secular-tertiaries

secular tertiaries

noun
See under tertiary ( def 5 ).
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Word Origin & History

tertiary
1656, "of the third order, rank, degree, etc.," from L. tertiarius "of or pertaining to a third," from tertius "third." The geological sense (with capital T-) of "era after the Mesozoic" (which formerly was called the Secondary) is attested from 1794, after It. terziari, used in this sense 1760 by It.
geologist Giovanni Arduino (1714-1795).
Online Etymology Dictionary, © 2010 Douglas Harper
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American Heritage
Medical Dictionary

tertiary ter·ti·ar·y (tûr'shē-ěr'ē)
adj.

  1. Third in place, order, degree, or rank.

  2. Of or relating to salts of acids containing three replaceable hydrogen atoms.

  3. Of or relating to organic compounds in which a group is bound to three nonelementary radicals.

The American Heritage® Stedman's Medical Dictionary
Copyright © 2002, 2001, 1995 by Houghton Mifflin Company. Published by Houghton Mifflin Company.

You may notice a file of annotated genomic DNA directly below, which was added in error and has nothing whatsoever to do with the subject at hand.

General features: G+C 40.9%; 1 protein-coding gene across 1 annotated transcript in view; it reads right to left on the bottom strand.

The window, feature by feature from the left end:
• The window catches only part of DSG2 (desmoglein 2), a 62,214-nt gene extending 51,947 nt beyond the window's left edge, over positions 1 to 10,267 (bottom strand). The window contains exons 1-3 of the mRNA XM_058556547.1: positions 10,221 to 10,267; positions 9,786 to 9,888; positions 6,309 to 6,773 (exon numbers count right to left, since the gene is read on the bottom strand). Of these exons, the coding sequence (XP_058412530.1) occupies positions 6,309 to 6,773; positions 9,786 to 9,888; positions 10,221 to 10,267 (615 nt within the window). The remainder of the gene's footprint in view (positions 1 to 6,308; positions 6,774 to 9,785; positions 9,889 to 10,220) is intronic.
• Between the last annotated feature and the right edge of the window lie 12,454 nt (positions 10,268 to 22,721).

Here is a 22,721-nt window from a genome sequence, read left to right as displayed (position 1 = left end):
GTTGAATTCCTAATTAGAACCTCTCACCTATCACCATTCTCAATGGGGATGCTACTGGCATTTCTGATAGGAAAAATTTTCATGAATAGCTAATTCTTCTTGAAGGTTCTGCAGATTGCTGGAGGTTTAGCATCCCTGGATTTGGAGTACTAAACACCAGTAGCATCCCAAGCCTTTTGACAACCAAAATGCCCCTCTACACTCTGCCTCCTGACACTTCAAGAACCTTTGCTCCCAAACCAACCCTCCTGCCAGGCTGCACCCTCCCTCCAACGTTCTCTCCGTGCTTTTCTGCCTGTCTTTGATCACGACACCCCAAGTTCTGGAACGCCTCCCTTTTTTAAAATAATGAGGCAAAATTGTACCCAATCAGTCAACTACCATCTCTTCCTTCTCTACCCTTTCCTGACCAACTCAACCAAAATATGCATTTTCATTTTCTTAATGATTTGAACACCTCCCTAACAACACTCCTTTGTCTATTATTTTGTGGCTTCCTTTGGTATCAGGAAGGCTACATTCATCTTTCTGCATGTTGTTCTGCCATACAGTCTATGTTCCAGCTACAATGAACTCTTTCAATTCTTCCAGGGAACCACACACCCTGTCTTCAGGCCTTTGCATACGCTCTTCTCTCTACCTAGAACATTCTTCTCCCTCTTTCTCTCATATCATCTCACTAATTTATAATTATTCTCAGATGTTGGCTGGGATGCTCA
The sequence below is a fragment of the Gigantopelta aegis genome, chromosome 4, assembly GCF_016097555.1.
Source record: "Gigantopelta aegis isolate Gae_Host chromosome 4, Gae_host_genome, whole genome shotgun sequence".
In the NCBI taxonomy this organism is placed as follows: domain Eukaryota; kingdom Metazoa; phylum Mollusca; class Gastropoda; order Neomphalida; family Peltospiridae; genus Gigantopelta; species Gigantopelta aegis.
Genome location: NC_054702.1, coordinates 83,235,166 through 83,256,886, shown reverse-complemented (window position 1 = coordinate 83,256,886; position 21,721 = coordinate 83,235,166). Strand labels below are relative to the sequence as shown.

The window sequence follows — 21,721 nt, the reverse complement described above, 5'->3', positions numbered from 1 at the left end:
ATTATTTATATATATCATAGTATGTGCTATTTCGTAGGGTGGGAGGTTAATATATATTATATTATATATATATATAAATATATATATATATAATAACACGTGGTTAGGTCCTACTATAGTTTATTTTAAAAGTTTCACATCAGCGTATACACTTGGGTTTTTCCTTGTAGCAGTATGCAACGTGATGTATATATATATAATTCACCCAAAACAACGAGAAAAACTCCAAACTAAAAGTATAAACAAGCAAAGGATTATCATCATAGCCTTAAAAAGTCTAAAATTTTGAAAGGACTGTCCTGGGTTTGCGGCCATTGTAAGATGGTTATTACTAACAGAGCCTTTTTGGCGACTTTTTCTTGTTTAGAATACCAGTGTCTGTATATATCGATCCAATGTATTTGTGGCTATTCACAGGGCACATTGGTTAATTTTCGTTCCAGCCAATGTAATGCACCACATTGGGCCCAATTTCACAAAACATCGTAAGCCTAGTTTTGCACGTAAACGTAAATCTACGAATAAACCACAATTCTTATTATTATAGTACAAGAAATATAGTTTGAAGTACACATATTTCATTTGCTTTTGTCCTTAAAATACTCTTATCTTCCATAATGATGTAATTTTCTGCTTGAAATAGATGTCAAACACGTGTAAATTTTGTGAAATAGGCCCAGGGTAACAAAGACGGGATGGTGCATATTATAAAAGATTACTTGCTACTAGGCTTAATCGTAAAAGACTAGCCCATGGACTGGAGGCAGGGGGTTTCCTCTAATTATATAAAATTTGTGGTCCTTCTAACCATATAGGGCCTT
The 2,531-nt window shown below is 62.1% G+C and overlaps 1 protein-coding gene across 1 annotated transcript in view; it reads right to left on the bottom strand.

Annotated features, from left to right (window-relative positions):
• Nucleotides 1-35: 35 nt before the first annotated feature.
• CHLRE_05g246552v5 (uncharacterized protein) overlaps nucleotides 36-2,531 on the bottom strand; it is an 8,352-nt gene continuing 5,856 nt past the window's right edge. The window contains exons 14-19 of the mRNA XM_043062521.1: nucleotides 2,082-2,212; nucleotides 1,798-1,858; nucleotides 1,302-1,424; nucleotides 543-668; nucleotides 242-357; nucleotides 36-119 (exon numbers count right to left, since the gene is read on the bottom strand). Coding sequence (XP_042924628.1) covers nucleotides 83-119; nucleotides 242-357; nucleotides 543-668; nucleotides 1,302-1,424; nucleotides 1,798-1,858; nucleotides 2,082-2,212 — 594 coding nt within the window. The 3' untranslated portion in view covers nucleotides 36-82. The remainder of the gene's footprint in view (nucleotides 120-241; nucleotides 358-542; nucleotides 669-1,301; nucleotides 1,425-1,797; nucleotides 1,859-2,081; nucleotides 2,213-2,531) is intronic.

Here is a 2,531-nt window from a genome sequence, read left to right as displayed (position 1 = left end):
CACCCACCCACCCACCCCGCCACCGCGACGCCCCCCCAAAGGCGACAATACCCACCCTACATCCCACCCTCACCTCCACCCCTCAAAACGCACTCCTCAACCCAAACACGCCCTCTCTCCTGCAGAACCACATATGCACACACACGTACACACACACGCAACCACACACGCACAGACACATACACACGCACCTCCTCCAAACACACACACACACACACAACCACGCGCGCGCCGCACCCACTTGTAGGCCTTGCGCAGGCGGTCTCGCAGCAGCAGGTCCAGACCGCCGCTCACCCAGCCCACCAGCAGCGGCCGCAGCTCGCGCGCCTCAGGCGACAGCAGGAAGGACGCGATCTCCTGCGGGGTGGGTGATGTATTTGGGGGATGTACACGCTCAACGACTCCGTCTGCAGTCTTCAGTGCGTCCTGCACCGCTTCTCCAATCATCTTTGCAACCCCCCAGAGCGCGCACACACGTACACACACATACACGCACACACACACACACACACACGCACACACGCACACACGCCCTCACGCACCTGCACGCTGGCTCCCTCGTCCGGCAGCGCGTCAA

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American Heritage
Science Dictionary
tertiary  [%PREMIUM_LINK%]     (tûr'shē-ěr'ē)  Pronunciation Key 
Noun   Tertiary. The first period of the Cenozoic Era, from about 65 to 2 million years ago. During this time the continents took on their present form, and the climate changed from being warmer and wetter, in the early part of the period, to being drier and cooler in the later part. mammals replaced dinosaurs as the dominant form of terrestrial animal life, and many modern types of flowering plants, insects, mollusks, fish, amphibians, reptiles, and birds appeared. The Tertiary is subdivided into the Paleogene and the Neogene, although these terms are not as widely used as are the names of the epochs that constitute them. See Chart at geologic time.

Adjective  
    1. Relating to or having a carbon atom that is attached to three other carbon atoms in a molecule.

    2. Relating to an organic molecule, such as an alcohol, in which the functional group is attached to a tertiary carbon.

  1. Relating to an advanced level of medical care, usually provided by subspecialists after the delivery of primary medical care. Compare primary, secondary.


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Copyright © 2002. Published by Houghton Mifflin. All rights reserved.
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